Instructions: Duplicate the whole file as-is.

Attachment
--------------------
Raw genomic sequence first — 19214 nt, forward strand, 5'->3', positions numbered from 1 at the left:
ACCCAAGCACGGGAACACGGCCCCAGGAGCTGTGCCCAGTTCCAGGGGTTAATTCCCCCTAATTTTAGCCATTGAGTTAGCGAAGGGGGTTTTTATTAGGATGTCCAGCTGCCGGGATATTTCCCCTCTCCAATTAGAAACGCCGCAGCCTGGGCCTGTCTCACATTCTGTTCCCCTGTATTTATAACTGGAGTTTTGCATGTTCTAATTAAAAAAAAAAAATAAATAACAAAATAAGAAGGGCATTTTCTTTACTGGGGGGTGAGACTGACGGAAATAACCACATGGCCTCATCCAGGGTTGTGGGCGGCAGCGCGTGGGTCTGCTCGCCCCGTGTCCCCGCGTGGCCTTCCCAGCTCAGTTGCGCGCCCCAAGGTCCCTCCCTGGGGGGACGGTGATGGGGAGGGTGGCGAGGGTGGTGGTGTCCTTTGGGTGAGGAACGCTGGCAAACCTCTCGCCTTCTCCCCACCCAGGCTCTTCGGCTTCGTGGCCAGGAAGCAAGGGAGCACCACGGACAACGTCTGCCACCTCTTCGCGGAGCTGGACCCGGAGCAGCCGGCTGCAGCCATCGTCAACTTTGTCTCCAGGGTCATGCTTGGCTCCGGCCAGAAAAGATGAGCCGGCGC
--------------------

Raw genomic sequence first — 19214 nt, forward strand, 5'->3', positions numbered from 1 at the left:
ACCCAAGCACGGGAACACGGCCCCAGGAGCTGTGCCCAGTTCCAGGGGTTAATTCCCCCTAATTTTAGCCATTGAGTTAGCGAAGGGGGTTTTTATTAGGATGTCCAGCTGCCGGGATATTTCCCCTCTCCAATTAGAAACGCCGCAGCCTGGGCCTGTCTCACATTCTGTTCCCCTGTATTTATAACTGGAGTTTTGCATGTTCTAATTAAAAAAAAAAAATAAATAACAAAATAAGAAGGGCATTTTCTTTACTGGGGGGTGAGACTGACGGAAATAACCACATGGCCTCATCCAGGGTTGTGGGCGGCAGCGCGTGGGTCTGCTCGCCCCGTGTCCCCGCGTGGCCTTCCCAGCTCAGTTGCGCGCCCCAAGGTCCCTCCCTGGGGGGACGGTGATGGGGAGGGTGGCGAGGGTGGTGGTGTCCTTTGGGTGAGGAACGCTGGCAAACCTCTCGCCTTCTCCCCACCCAGGCTCTTCGGCTTCGTGGCCAGGAAGCAAGGGAGCACCACGGACAACGTCTGCCACCTCTTCGCGGAGCTGGACCCGGAGCAGCCGGCTGCAGCCATCGTCAACTTTGTCTCCAGGGTCATGCTTGGCTCCGGCCAGAAAAGATGAGCCGGCGC